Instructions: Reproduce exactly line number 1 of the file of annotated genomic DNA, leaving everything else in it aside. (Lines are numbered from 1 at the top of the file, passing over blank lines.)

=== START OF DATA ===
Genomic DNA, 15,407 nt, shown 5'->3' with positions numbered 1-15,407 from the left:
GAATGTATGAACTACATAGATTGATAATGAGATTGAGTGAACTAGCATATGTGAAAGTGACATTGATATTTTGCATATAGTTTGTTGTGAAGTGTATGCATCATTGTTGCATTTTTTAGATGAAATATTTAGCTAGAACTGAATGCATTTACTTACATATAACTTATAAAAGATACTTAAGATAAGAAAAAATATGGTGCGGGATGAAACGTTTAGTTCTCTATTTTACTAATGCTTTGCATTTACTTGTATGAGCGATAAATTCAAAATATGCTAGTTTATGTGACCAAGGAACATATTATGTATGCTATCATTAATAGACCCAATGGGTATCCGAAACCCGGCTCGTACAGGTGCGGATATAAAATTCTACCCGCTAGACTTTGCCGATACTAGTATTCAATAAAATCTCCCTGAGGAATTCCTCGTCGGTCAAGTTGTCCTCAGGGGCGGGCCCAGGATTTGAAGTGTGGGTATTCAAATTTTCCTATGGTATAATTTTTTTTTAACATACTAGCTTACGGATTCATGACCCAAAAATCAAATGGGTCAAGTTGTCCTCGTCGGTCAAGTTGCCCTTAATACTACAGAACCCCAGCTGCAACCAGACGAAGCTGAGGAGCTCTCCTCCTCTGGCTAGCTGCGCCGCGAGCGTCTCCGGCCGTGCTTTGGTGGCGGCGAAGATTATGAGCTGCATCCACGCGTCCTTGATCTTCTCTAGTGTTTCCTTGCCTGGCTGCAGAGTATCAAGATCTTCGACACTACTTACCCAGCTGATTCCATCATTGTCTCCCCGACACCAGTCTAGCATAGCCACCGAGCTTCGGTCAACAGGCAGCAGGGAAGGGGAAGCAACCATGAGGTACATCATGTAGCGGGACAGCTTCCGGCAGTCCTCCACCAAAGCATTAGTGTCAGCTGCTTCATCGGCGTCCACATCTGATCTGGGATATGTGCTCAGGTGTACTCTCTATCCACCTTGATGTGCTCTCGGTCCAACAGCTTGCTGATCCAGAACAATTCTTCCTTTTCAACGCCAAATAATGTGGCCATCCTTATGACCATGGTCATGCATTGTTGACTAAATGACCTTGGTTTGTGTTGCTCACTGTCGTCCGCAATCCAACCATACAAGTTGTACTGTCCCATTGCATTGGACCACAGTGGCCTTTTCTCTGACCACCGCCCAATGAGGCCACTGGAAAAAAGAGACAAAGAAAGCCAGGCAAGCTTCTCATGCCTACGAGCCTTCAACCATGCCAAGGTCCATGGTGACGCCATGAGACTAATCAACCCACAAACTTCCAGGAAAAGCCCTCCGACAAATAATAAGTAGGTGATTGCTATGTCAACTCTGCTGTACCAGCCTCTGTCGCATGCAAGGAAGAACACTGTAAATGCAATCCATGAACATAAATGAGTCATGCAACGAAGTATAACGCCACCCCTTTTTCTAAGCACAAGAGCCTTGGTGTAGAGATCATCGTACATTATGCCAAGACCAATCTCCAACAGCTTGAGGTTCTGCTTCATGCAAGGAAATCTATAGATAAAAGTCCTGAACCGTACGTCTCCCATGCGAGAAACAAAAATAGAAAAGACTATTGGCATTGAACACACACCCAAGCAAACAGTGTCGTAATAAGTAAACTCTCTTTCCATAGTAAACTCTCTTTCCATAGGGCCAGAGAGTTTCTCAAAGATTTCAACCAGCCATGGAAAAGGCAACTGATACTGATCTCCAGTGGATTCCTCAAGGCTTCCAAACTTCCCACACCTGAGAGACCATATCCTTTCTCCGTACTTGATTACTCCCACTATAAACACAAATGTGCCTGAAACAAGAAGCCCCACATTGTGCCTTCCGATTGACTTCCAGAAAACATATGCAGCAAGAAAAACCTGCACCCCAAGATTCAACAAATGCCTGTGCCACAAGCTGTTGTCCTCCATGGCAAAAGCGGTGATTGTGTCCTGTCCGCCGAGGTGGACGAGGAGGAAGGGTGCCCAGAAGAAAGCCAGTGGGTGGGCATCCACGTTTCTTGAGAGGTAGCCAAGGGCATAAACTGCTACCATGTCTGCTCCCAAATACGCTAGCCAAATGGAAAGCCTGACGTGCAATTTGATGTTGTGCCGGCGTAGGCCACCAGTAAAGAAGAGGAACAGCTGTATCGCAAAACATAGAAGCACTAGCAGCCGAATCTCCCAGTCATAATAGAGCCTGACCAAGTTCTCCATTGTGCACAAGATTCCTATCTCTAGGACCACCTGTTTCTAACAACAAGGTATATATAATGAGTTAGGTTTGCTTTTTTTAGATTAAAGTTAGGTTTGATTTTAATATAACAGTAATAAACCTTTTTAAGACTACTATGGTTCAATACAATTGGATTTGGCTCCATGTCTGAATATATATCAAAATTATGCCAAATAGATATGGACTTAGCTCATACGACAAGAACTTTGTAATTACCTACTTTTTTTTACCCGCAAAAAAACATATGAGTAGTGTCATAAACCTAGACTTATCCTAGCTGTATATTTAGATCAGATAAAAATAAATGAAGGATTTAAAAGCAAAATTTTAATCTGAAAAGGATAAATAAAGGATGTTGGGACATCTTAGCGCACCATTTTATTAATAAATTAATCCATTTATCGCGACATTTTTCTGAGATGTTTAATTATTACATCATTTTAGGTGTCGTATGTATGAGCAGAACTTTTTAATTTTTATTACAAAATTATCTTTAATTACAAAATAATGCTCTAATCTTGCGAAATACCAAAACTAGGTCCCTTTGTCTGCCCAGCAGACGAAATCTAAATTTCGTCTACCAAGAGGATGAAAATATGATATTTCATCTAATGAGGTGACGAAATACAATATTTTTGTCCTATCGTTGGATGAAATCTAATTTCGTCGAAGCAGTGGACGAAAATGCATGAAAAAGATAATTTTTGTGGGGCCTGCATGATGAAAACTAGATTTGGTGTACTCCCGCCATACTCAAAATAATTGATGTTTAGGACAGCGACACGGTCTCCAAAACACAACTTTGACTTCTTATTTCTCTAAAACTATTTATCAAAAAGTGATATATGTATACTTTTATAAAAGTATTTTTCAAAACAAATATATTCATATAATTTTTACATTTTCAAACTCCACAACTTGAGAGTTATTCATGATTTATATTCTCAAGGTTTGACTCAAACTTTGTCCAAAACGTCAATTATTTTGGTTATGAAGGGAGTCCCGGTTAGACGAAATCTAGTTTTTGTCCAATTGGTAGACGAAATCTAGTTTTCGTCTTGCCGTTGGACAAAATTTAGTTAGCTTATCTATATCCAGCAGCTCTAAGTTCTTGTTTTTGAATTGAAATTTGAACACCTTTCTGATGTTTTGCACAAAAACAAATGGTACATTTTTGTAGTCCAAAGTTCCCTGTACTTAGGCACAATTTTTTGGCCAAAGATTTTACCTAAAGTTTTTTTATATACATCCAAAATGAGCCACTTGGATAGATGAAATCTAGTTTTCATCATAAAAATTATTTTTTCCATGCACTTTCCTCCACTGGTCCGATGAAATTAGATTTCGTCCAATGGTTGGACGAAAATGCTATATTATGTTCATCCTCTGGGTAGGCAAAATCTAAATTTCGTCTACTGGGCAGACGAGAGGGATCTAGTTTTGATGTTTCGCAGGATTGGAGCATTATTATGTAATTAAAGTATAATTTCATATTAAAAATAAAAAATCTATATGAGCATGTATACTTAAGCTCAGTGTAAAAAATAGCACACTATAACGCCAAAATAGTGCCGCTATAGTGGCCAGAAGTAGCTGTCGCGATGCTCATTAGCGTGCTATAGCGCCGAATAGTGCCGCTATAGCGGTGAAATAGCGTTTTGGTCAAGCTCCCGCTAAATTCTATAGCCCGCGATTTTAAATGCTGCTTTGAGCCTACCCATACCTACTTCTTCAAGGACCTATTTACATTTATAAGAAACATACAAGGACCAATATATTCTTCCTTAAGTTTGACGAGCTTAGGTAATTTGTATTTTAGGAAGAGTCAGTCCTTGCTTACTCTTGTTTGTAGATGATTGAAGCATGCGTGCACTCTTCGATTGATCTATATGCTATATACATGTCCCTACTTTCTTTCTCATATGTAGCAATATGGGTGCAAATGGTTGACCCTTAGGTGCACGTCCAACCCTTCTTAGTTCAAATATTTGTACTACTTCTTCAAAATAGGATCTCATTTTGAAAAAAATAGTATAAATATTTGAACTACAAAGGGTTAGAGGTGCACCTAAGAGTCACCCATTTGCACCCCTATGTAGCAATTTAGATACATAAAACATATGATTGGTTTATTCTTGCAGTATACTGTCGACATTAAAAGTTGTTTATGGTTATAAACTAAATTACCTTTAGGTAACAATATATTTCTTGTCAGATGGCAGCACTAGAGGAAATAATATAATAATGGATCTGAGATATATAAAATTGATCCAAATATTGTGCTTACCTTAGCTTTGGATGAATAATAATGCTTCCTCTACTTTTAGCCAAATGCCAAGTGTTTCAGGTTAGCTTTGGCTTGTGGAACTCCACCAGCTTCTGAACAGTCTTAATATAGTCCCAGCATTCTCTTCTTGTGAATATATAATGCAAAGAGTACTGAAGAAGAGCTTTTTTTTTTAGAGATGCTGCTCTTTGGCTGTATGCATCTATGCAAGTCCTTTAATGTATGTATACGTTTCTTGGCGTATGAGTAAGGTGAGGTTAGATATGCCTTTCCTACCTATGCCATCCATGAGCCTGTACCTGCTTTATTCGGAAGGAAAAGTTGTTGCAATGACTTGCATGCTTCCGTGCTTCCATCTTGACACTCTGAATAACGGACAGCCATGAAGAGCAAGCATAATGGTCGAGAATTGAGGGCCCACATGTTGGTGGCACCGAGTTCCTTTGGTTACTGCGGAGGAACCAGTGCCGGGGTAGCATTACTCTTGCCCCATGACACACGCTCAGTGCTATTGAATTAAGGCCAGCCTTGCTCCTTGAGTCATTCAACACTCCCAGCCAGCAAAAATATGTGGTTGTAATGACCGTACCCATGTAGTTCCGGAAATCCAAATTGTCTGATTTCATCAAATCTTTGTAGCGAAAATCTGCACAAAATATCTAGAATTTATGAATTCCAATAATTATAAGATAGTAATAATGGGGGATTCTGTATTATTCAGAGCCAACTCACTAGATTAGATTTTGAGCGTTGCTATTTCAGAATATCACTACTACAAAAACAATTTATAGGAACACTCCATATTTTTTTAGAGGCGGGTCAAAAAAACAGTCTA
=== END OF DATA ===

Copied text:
Genomic DNA, 15,407 nt, shown 5'->3' with positions numbered 1-15,407 from the left: